to the falls and back
Ran south instead of north this morning. Much better conditions on the trail. I ran on bare pavement for much of it. Hooray! The sun was shining and the wind wasn’t too bad. A wonderful morning for a run. If it had been just a little clearer on the paths, I might have called today (near?) perfect conditions. Much easier to notice the river running this way. It’s because there’s not much other than steep slopes between the bluff and the river in this stretch. Nearing Locks and Dam #1, I could see shimmering river near the Ford Bridge. Open water! Beautiful. Ran through Minnehaha Regional Park and stopped for a few seconds to admire the rushing falls. Not frozen over yet.
Encountered lots of runners and walkers. 2 fat tires. I passed one runner on the way up to the double bridge. I could hear them behind me. At first growing more distant, then closer. They were speeding up. For a few minutes, I tried to speed up too but just past 38th street I gave up. I slowed down so they could pass and so I could stop hearing the crunching of their feet stalking me. Maybe someday I won’t be bothered by people following me but today was not that day.
This morning I read a great essay, The Art of Finding by Linda Gregg. She writes:
I am astonished in my teaching to find how many poets are nearly blind to the physical world. They have ideas, memories, and feelings, but when they write their poems they often see them as similes. To break this habit, I have my students keep a journal in which they must write, very briefly, six things they have seen each day—not beautiful or remarkable things, just things. This seemingly simple task usually is hard for them. At the beginning, they typically “see” things in one of three ways: artistically, deliberately, or not at all. Those who see artistically instantly decorate their descriptions, turning them into something poetic: the winter trees immediately become “old men with snow on their shoulders,” or the lake looks like a “giant eye.” The ones who see deliberately go on and on describing a brass lamp by the bed with painful exactness. And the ones who see only what is forced on their attention: the grandmother in a bikini riding on a skateboard, or a bloody car wreck. But with practice, they begin to see carelessly and learn a kind of active passivity until after a month nearly all of them have learned to be available to seeing—and the physical world pours in. Their journals fill up with lovely things like, “the mirror with nothing reflected in it.” This way of seeing is important, even vital to the poet, since it is crucial that a poet see when she or he is not looking—just as she must write when she is not writing. To write just because the poet wants to write is natural, but to learn to see is a blessing. The art of finding in poetry is the art of marrying the sacred to the world, the invisible to the human.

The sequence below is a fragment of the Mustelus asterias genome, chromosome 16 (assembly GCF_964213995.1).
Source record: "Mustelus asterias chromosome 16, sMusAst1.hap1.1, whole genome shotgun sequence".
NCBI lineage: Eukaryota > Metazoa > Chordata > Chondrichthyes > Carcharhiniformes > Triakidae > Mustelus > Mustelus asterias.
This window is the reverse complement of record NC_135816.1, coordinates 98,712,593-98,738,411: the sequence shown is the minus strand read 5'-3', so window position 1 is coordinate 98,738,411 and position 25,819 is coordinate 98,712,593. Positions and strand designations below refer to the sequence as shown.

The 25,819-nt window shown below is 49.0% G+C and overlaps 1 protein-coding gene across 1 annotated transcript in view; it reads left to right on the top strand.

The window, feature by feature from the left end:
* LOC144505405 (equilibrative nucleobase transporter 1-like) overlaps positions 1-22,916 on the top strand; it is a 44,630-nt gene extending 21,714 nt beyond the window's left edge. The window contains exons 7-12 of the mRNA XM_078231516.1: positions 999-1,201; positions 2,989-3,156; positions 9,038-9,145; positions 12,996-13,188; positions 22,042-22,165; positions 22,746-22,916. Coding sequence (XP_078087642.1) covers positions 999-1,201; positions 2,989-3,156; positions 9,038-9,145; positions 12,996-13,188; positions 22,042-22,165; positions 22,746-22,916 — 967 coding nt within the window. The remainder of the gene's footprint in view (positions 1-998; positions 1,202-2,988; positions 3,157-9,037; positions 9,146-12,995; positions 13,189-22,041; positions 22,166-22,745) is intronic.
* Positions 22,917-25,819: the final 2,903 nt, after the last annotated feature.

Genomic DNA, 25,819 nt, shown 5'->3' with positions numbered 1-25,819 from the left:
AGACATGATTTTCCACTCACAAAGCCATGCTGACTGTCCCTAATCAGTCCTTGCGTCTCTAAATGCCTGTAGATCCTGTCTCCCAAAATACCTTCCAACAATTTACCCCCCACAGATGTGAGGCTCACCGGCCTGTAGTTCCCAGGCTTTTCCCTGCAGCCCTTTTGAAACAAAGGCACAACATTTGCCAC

To see carelessly and to learn an active passivity. I remember writing/thinking about active/passive seeing a few years ago on this running log. I’ll have to find where. I think running lets you do this because you can’t actively think/theorize about the landscape as you’re running. You’re too busy running. The details get absorbed passively while you’re doing something else.
I like her idea of writing down 6 things you notice each day. I might try that on my run for a month. I already do this on the log but more informally.
6 Things I Observed On My Run Today
- Saw shining, open river water through the trees
- Heard then saw a Minneapolis Parks plow approaching me on the path, then veering off onto the road
- Heard but didn’t see some kids yelling at the park, about to sled down a steep hill
- Saw a person walking through the snow on a part of the Winchell Trail that climbs up closer to the road then back down again
- Heard then saw 2 people with a dog below me on the Winchell Trail. Almost sounded like they were skiing as they shuffled along but how could that be?
- Noticed how one of the ancient boulders on the path–the one near a bench–had a mound of snow on top of it
This was difficult. Maybe because I’d already written a bunch of observations earlier in this log? I think I’ll trying doing this through January.
BY MARY OLIVER
all the singing is in
the tops of the trees
where the wind-bird
with its white eyes
shoves and pushes
among the branches.
Like any of us
he wants to go to sleep,
but he’s restless—
he has an idea,
and slowly it unfolds
from under his beating wings
as long as he stays awake.
But his big, round music, after all,
is too breathy to last.
So, it’s over.
In the pine-crown
he makes his nest,
he’s done all he can.
I don’t know the name of this bird,
I only imagine his glittering beak
tucked in a white wing
while the clouds—
which he has summoned
from the north—
which he has taught
to be mild, and silent—
thicken, and begin to fall
into the world below
like stars, or the feathers
of some unimaginable bird
that loves us,
that is asleep now, and silent—
that has turned itself